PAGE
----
16 January 2012

A Decade in Perspective (Mine)

Greatness. Apparently some nations are born to it, others achieve it, while others thrust it away from themselves at the first opportunity.

So far as I can determine, the second category is a fair enough description of the United States in 1941. The third is a not inapt description of its weak, vainglorious grandchild 60 years later. Indeed, as I do my poor best to recall the America of 2001, what comes to mind is a country (or was it rather a wholly new, POST-Western civilization?) zealous to embrace every challenge except those involving its own real security. For one thing, and try as I may, I'm simply unable to grasp just how one manages the defense of an entire country chiefly upon the good faith and sound character of its cronies and capitalists. Surely national security, in its widest and most permanent meaning, has always been an affair not just of the well-connected - or even of "experts" and professionalized elites - but of the whole Nation?

Then again, just what sort of security challenges did America face at the turn of the millennium? Certainly our most immediately deadly enemies were elusive, insidious, infectious enough. That societal disease which I think we now most accurately call jihadism was nothing to trifle with; at very least it was determined to speed the collapse of what it presumed to be the hollow, rotten edifice of American and Western life. But note how small in scale these challenges might have appeared, how slice-and-diceable, how utterly manageable - perhaps even containable? - had we but tried to approach them with the right sort of national resoluteness and cohesion. After all, in one very practical sense an attack on everybody is also everybody's fight. And seldom, it seems to me, in  the history of any country had there been one occasion so richly capable of bringing out the best in every kind, level and class of citizen. That is, had we but cared to educate and motivate our people even half as well for citizenship as we'd been doing for entrepreneurship. (Then again we had an entire globe to compete with. And apparently repeated studies had shown how weak and futile, as sentiments go, was American love of country when matched against Chinese pride of civilization. Just kidding.)

It should also be remembered that in 2001, despite the shame of Enron and kindred debacles, we Americans were near the peak of a kind of economic high. One that, admittedly, carried far more weight in the realms of emotion and ideology than on the scale of any really hard, verifiable numbers. At the same time any pinnacle, real or imagined, from which a nation feels itself on top of the world can be an awkward perch to come down from. And I suspect the sad truth is that America c. 2000 was so busy choking on its own self-infatuation (remember how we and China were going to rewrite economic history? - or at least so ran the subtext) that it was in no good place to meet existential challenges of any kind. As distinct, I mean, from the all-important economic ones.

So let's take some inventory. On the face of it we had, in the wake of 9/11, an unparalleled opportunity to be Americans; we chose instead to be ever more vindictive Republicans and Democrats, libertarians and collectivists, sham liberals and pseudo-conservatives, phony socialists and crony capitalists. Most urgently we all, for one reason or another, in one degree or another, chose to be corporatists. In the face of a uniquely savage assault on the very bedrock of human dignity everywhere, one might think we had an unprecedented opportunity to cherish, conserve, develop and maximize the potential of our Deity's most precious creaturely gift: ourselves and each other. Instead we chose to deify the organizational works of our heads and hands. We had a rare chance to remind some of our most productive, enterprising countrymen and -women that they too were Americans and citizens, and not just global producers and distributors; that they actually had families and neighborhoods, and not just colleagues and clients; that they themselves had bodies and souls - even their own! - to manage, and not just capital and overhead. Instead we encouraged how many of our employers, both corporate and non-corporate, both profiting and not-for-profit, to become a Thing so far removed from the root meaning of corporation, it was, if anything, more like an anti-body, an anti-Church, in which not only was eye telling ear, but head was constantly reminding just about every member, faculty, organ and cell: "I do not NEED you." (And no doubt there is something highly exhilarating - at least to our nasty, hardened, shriveled flesh - in having the "freedom" to say that.)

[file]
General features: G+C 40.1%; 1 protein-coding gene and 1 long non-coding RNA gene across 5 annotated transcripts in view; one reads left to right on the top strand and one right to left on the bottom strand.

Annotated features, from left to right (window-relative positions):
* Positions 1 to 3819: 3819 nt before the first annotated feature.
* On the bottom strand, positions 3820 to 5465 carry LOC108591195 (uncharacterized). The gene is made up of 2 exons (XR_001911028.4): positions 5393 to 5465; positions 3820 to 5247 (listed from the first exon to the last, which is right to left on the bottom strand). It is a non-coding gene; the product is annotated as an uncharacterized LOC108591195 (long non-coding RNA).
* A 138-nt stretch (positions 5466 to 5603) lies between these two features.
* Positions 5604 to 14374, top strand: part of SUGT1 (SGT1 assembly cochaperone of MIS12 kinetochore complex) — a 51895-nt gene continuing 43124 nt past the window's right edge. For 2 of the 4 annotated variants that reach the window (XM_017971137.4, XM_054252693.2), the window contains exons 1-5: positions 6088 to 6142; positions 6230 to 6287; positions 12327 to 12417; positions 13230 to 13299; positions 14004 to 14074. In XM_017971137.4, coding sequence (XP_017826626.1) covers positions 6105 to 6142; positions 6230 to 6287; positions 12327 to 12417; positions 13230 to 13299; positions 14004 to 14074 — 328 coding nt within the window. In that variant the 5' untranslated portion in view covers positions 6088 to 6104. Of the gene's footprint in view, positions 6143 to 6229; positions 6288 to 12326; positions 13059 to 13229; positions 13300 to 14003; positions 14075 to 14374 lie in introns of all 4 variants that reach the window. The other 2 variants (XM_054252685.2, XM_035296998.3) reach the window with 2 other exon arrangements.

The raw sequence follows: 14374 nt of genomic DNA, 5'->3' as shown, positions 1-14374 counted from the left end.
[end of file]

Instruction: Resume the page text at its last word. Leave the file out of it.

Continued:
Lastly, considering we faced an enemy on the one hand so utterly new, antithetical and total, and on the other so non-expert, so wholly civilian and amateur and makeshift, you'd think an imaginative response might have found scope for every sort of talent, and a place for just about every hand on deck. Whereas instead what did we do? We told the overwhelming bulk of the ship's crew to go shopping.

And boy did we ever.

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